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ARTSY: I Will Dare

Thursday, April 11th, 2019

DARE ME postcardrgb


Opens May 4th at James Oliver Gallery, 723 Chestnut Street, 4th floor. Reception from 6pm – 9pm.

PREVIOUSLY: Q&A W/ David Jablow

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CONTEST: Win Tix To See Americana Icon Kris Kristofferson At The Keswick Tomorrow Night

Wednesday, April 10th, 2019



This picture was taken back during the Carter Administration when America was still shirt-optional, everyone drove 18-wheelers, women rode around on men knapsack-style, and there was always an explosion in the distance. Always. Kris Kristofferson is older than dirt now, but back in the day, as my mom used to say, he got more ass than the men’s room hopper seat at Howard Johnsons. For all I know, he still does. But back then he forged a career as a badass beardo sex symbol in instantly forgettable movies like Bring Me The Head Of Alfredo Garcia, Vigilante Force and Semi-Tough, but the reason we are gathered here today, dearly beloved, is to celebrate his legacy as A Great American Songwriter. Beneath all that grizzly bear facial fur and smoky cobalt blue eyes beats the heart of a cowboy poet and a goddamn intellectual. As he sang in “The Pilgrim,” he was “a walking contradiction, partly truth and partly fiction.” A redneck and a Rhodes scholar, a boxer and a beatnik, a protest singer and a decorated helicopter pilot in Vietnam, a janitor and a millionaire many times over. He made hard living look easy. As he told Maxim:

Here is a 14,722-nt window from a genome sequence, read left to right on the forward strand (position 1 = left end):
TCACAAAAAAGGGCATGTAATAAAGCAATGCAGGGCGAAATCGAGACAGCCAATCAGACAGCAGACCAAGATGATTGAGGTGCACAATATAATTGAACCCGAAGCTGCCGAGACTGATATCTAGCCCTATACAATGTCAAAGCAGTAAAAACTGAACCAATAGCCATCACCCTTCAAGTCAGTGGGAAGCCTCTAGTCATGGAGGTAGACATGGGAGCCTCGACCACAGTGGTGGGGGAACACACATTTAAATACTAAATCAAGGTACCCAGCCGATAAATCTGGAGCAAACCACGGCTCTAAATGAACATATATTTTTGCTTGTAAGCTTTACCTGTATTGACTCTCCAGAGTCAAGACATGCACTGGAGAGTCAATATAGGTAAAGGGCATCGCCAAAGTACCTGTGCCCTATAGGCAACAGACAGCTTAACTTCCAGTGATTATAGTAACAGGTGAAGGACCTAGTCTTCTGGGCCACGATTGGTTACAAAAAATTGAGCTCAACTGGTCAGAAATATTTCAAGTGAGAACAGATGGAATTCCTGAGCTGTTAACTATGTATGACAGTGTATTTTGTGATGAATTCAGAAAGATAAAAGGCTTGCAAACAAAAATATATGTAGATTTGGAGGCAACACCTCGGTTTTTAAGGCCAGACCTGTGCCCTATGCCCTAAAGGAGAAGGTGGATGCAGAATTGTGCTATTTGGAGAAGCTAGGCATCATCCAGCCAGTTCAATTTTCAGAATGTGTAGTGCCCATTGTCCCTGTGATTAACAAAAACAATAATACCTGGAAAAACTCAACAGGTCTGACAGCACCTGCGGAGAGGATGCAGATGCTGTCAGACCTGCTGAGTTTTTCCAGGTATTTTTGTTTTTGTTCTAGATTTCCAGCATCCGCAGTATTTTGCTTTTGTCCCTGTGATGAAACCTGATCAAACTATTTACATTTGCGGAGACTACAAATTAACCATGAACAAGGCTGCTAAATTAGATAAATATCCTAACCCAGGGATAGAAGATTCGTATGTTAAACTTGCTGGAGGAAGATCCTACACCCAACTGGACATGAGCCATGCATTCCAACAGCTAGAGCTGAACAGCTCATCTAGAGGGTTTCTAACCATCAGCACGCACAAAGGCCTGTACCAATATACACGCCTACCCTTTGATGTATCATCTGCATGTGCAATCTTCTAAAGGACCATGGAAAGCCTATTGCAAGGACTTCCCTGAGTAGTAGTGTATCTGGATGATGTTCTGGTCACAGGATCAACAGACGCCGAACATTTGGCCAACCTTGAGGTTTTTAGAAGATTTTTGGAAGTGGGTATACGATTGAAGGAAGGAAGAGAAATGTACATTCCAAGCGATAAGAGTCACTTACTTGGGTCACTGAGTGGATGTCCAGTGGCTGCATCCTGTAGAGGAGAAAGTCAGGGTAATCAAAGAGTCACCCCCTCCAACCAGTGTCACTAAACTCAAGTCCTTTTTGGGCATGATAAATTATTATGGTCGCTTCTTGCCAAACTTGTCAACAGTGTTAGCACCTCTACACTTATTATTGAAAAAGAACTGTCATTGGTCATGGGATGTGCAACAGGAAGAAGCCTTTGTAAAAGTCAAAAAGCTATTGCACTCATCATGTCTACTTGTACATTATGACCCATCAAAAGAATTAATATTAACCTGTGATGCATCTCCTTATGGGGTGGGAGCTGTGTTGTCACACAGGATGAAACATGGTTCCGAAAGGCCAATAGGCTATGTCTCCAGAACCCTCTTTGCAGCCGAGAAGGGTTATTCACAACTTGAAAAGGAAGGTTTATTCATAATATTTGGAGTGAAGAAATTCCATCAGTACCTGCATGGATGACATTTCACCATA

Mel Tillis and I were good friends during my first few years in Nashville. One night in 1965, I went to his home already pretty tanked and rang the doorbell. Just as his wife opened the door, I dropped and shattered a fifth of vodka all over the front porch. (I don’t remember the brand, but it was definitely whatever was cheapest at the time.) I can’t imagine why, but she wouldn’t let Mel go out with me that evening.

​I decided I would drive up to Fort Campbell and see my old Army company before they flew off to Vietnam. On the way, I blew a tire and rolled my car and ended up hanging upside down, wheels up and still turning, when a police car arrived.

I was pretty sure I was OK, but I thought it would be funny to give them a scare, so I stayed as still and as quiet as I could as they cautiously approached, and I heard one of them say the driver couldn’t possibly have survived that one. Just as they were peering in and sizing up the situation, I yelled as loud as I could, “Get me out of here!”

They about had heart attacks and were so relieved that they didn’t that they offered me a ride to the Army base. I got there just in time to board the plane to Vietnam and say hello and let everyone know that I might as well go with them, since I had just totaled my car and had nothing left to lose.

You don’t write a song like “Sunday Morning Coming Down” unless you’ve been there. Repeatedly. And most people sitting on the top of oil rigs, cowboy boots dangling in the breeze 10 stories above the Gulf Of Mexico, don’t stave off boredom smoking cigs, swigging tall boys and writing songs as deathless and hallowed as “Me And Bobby McGee,” a song that will forever set in stone his rep as one of the great silver-tongued scuffed-denim troubadours riding off into the twilight sunset of the American Century. Because back then most people didn’t know that freedom was just another word for nothing left to lose. But they do now.

We have a pair tickets to see Kris Kristofferson at the Keswick tomorrow night. To qualify to win, all you have to do is sign up for our mailing list (see right, below the masthead). Trust us, this is something you want to do. In addition to breaking news alerts and Phawker updates, you also get advanced warning about groovy concert ticket giveaways and other free swag opportunities like this one! After signing up, send us an email at telling us a much, with the magic words THE SILVER TONGUED DEVIL in the subject line. Please include your full name and a mobile number for confirmation. Good luck and godspeed!


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Wednesday, April 10th, 2019